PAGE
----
A: We really don’t know why turtles become stranded—research is ongoing to try to determine the causes. Generally, stranded turtles are “hypothermic” or “cold-stunned” and cannot function normally. Often, other illness or injury stresses turtles, making them unable to effectively respond to cold water by returning to warmer waters. Entanglement in fishing gear and marine debris, motorboat collisions or ingestion of non-food items such as plastic bags that resemble jellyfish (a turtle favorite), can all lead to injury and stress that can eventually cause stranding.

Strandings are often seen in late fall and early winter when ocean conditions are transitioning, possibly trapping turtles in colder waters. Severe storms and weather conditions can displace turtles northward as they follow currents or search for food. Turtles can get trapped in cold waters during these events. As cold water reduces their body temperatures, the turtles become less able to swim and feed, and more susceptible to ocean and wind currents, and injury or illness. These factors can also eventually lead to stranding.

Q: Why do we rescue sea turtles so far north?

A: All sea turtle species that strand on beaches in Oregon, Washington and British Columbia are listed as threatened or endangered species in the U.S. and suffer a variety of threats including destruction and alteration of nesting and feeding habitats; incidental capture (bycatch) in commercial and recreational fisheries; entanglement in or ingestion of marine debris; and vessel strikes. Returning an endangered species to the wild is important to the future generations that those individuals will produce. The experience gained from treatment of these animals ensures that we will have the knowledge to respond to a more serious event, like an oil spill, in the future.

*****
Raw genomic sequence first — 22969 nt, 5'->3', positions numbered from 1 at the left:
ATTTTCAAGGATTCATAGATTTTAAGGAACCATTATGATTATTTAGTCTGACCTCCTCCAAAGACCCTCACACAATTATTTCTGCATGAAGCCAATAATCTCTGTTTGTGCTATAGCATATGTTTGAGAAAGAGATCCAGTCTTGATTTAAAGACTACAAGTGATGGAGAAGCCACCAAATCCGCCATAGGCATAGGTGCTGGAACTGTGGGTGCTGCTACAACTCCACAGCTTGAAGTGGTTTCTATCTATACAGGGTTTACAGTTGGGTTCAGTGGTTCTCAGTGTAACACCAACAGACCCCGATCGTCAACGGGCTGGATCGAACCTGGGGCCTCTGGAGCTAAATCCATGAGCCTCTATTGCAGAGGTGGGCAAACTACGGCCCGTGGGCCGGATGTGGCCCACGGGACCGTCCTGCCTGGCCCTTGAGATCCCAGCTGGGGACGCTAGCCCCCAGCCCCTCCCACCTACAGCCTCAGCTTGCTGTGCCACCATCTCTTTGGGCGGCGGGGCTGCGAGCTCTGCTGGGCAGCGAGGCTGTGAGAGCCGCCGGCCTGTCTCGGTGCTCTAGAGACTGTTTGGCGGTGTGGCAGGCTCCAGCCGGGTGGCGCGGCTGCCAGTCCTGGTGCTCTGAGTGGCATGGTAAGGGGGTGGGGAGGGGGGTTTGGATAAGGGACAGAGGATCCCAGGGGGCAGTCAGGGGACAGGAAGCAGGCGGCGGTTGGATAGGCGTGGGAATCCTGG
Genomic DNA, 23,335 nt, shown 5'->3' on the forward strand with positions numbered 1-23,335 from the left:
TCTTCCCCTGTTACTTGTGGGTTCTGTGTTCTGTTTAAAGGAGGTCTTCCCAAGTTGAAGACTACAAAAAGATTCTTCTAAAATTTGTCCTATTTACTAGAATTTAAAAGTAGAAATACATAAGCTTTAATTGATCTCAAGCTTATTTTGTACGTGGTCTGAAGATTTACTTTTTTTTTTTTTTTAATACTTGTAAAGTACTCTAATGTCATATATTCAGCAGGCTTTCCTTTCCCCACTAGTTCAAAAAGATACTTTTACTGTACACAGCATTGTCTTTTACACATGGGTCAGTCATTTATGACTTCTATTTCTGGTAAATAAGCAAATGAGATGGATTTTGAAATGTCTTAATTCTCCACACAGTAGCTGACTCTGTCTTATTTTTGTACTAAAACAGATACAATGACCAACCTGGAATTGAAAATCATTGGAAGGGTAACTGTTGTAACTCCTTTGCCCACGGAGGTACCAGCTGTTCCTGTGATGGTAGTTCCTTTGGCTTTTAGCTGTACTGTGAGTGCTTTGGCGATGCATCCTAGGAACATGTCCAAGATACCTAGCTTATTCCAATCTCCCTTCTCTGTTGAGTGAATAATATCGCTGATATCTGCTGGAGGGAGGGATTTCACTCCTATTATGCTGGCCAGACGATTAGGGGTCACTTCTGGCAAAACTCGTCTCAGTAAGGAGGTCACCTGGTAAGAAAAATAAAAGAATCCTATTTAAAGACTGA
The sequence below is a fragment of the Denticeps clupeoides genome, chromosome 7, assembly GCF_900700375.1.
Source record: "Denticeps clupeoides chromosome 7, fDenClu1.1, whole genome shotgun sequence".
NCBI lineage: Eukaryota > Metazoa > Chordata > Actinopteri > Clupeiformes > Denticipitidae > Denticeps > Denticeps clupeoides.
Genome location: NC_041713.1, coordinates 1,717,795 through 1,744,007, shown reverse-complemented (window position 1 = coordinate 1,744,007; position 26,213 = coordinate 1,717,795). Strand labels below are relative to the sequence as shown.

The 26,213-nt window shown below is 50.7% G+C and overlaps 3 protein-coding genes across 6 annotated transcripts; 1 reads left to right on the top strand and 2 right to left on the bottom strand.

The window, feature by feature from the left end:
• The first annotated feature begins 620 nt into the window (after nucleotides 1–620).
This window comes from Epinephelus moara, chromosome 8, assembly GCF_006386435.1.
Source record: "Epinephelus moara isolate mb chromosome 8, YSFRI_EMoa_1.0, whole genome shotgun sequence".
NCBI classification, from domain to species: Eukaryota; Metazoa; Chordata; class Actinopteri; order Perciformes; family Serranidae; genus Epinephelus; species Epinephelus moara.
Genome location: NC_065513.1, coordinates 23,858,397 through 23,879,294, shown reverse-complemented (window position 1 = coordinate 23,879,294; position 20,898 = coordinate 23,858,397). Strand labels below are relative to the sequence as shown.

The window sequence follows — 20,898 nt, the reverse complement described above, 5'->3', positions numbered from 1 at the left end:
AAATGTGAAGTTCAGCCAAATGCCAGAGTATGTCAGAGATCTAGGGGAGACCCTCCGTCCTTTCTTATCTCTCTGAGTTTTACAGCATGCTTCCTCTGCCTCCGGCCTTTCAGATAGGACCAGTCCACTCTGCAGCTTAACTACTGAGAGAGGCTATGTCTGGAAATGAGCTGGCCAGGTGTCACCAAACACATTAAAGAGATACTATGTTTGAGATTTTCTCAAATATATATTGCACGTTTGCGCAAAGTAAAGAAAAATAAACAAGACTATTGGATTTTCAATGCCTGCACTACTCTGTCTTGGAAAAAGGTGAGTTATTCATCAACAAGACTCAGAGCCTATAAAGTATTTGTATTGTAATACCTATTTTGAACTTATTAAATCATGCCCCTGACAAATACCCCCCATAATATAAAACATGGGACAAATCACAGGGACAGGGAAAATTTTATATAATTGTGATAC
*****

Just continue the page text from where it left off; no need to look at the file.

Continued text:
Tucker Release 02

Q: How did the U.S. Coast Guard become involved in transporting a turtle?

A: The U.S. Fish and Wildlife Service requested the assistance of the U.S. Coast Guard with the transport, hoping they would be able to include her transport in their training routine.

The Coast Guard is an environmental protection agency working closely with the environmental protection community and other agencies involved in animal rescue. Sometimes their aircraft, vessels, and personnel are available to help transport animals for treatment, relocation, or return to the wild in conjunction with other operations or required training missions.

Q: What should I do if I find a turtle or other sea animal stranded in an unnatural situation?

A: Call the local authorities. In Washington, Oregon and California, the Marine Mammal Stranding Network can be reached at 1‑866-767-6114. In British Columbia, stranded turtles can be reported at www.wildwhales.org or 1-866-472-9663.

Important points to keep in mind:

  • Sea turtles are listed and protected under the U.S. Endangered Species Act and wildlife laws of each state. All sea turtles, both dead and alive, are legally protected.
  • Callers should be prepared to describe the exact location of the turtle, whether it appears to be dead or alive, and the estimated weight of the animal or length of its shell to help responders estimate the number of people needed lift the turtle.
  • If possible, stay near the animal to help orient officials and protect the turtle from scavengers.
  • Due to the considerable travel distances that may be involved, and the possibility that another turtle stranding could occur at the same time, response can be delayed. Please be patient.
  • Due to safety considerations, personnel may not travel at night to isolated unfamiliar areas.

Q: What can I do to help sea turtles?

A: Besides notifying the authorities if you see a stranded animal, one of the most important things you can do for sea turtles is to conserve our ocean. Visit the Seattle Aquarium website for ideas!